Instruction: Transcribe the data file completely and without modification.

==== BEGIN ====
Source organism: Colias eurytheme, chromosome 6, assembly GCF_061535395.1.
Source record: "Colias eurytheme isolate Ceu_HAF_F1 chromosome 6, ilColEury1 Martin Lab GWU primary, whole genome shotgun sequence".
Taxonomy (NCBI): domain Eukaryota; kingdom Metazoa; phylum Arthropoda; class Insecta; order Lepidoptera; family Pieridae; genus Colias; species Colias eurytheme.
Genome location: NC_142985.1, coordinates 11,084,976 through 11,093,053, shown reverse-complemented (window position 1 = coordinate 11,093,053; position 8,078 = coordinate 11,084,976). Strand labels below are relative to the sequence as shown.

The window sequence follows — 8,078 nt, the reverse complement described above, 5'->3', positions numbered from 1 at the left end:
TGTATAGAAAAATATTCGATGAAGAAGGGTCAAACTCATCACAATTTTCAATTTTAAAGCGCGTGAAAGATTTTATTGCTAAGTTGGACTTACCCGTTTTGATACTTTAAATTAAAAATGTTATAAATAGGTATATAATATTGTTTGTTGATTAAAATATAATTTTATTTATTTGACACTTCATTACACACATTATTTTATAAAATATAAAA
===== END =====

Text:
Source organism: Colias eurytheme, chromosome 6, assembly GCF_061535395.1.
Source record: "Colias eurytheme isolate Ceu_HAF_F1 chromosome 6, ilColEury1 Martin Lab GWU primary, whole genome shotgun sequence".
Taxonomy (NCBI): domain Eukaryota; kingdom Metazoa; phylum Arthropoda; class Insecta; order Lepidoptera; family Pieridae; genus Colias; species Colias eurytheme.
Genome location: NC_142985.1, coordinates 11,084,976 through 11,093,053, shown reverse-complemented (window position 1 = coordinate 11,093,053; position 8,078 = coordinate 11,084,976). Strand labels below are relative to the sequence as shown.

The window sequence follows — 8,078 nt, the reverse complement described above, 5'->3', positions numbered from 1 at the left end:
TGTATAGAAAAATATTCGATGAAGAAGGGTCAAACTCATCACAATTTTCAATTTTAAAGCGCGTGAAAGATTTTATTGCTAAGTTGGACTTACCCGTTTTGATACTTTAAATTAAAAATGTTATAAATAGGTATATAATATTGTTTGTTGATTAAAATATAATTTTATTTATTTGACACTTCATTACACACATTATTTTATAAAATATAAAA